Nursing at Seattle Children’s

High Patient Volumes Create an Opportunity for Seattle Children’s to Enhance Processes and Predict Future Capacity Issues

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In 2021, hospitals across the state struggled with high patient volumes and capacity issues. At Seattle Children’s, the influx of patients in the Emergency Department (ED) and Psychiatry and Behavioral Medicine Unit have been especially significant, leading to efforts to better predict patient flow, improve the patient discharge process and onboard new nurses to continue serving patients.

Using predictive models

Efforts to address high census and capacity constraints has helped Seattle Children’s continue to provide world-class care, even during a time of unprecedent need. Much of this work has been accomplished in large part thanks to the incredible and tireless work of Seattle Children’s nursing team.

Patient volumes by the numbers

  • The average daily census at the hospital increased from 258.9 in FY2020 to 277.9 in FY2021.
  • The average daily census in the hospital’s Psychiatry and Behavioral Medicine Unit increased from 31.1 in FY2020 to 34.6 in FY2021.
  • The mean amount of time to admit a patient from the Emergency Department has been reduced by about 22 minutes from the highest mean time.

As patient volumes remain high, the need for more predictive models to understand and forecast staffing needs has taken center stage. Using analytics, teams at Seattle Children’s built a forecasting model to help better understand and plan forfuture staffing issues and mitigate patient bed shortages.

“Using these models, we’re looking forward and understanding what our status is and taking action on what we think it’s going to be,” says Andrew Mullenix, a nurse and director of patient flow and inpatient access at Seattle Children’s. “It's a unique approach and not the way most hospitals approach challenges that can come with high census and patient volumes.”

Improving the patient discharge process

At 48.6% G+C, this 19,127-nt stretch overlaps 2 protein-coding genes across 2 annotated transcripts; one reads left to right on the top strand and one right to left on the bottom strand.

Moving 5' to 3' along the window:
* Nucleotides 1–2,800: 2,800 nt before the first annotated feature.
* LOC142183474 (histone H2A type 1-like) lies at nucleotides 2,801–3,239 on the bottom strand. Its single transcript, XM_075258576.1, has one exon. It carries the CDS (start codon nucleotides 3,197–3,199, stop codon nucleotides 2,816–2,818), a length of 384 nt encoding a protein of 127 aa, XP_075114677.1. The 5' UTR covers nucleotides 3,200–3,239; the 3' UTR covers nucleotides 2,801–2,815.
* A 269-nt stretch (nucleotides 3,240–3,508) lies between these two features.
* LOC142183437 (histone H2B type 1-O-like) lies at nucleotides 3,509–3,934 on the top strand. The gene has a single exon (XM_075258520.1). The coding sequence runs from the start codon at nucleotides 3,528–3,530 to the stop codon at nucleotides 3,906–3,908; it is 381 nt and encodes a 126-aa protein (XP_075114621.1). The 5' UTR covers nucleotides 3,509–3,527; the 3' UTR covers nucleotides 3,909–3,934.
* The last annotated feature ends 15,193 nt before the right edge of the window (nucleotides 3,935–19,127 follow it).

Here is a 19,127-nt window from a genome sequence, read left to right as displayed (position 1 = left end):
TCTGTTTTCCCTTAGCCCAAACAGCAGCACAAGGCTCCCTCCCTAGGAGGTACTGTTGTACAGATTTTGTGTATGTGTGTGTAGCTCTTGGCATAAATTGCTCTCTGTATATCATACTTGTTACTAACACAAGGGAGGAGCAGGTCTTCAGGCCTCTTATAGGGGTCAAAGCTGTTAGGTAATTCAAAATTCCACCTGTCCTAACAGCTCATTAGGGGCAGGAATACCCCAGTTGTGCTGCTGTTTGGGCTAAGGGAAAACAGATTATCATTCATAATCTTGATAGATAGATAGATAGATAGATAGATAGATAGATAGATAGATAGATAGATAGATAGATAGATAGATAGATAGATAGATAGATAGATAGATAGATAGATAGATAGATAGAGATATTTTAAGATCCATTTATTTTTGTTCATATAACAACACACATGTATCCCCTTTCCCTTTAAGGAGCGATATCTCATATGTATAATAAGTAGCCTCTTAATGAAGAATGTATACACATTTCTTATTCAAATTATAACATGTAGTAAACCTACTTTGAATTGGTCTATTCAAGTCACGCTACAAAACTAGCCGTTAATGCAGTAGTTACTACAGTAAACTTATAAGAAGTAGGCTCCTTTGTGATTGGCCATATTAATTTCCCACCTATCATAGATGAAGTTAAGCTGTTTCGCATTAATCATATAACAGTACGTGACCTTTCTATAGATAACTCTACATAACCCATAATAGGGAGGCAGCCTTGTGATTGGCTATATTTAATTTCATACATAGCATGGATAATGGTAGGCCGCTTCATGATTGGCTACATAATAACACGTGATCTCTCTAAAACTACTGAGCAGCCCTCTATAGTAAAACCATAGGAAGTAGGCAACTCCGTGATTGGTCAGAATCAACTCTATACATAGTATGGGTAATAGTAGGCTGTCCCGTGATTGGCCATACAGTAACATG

To help free up valuable hospital bed space for those who need it most, Seattle Children’s nurses collaborated with other clinical teams to enhance the discharge process; milestones from the discharge process work include:

  • Creating a centralized way to address discharge barriers
  • Onboarding new nurses in critical areas
  • Decreasing patient admit times in the ED
  • Setting up additional waiting areas outside the ED to address the increase in patient volumes

Mullenix says he’s incredibly proud of how teams have worked together to utilize information to better inform decisions and help safely discharge patients. He says nursing leadership and nurses throughout every unit have been heavily involved.

“Discharge efficiency is never about working faster or discharging patients when they aren’t ready to go,” says Mullenix. “It’s about making sure we’re ready on the operational end to help reduce the wait time to discharge when the patient has met clinical criteria and is ready to go home. Everything has to be packaged at the same time so many teams are working in parallel.”

Onboarding nurses to meet high patient volumes

Washington state hospitals were experiencing both a significant rise in patient volumes and nursing shortages. Mullenix says Seattle Children’s quickly sprang into action to help prioritize hiring and focus on nursing retention.

In 2021, Seattle Children’s onboarded 235 new nurses and oriented 248 nurses to new departments. That is a 41% increase in external hiring and a 146% increase in internal transfers.

In 2021, Seattle Children’s onboarded 235 new nurses. Here’s where they’re serving:

Acute care: 35%

Critical care: 28%

Perioperative services: 15%

Ambulatory services: 14%

Elaina Robinson, director of nursing professional development at Seattle Children’s, says she’s grateful for Seattle Children’s nurses who continue to step up for each other and patients and families.

“Nurses at Seattle Children’s genuinely care about the patients and families they serve,” says Robinson. “They have a commitment to excellence and providing compassionate, patient-centered care. As new team members join us, we’ve seen that commitment be imparted — it’s a passing of the torch from experienced staff to new team members. Together, we’re building an environment of inclusion and creating a safe place to learn and grow.”

Learn about this work and more in the 2021 Nursing Annual Report.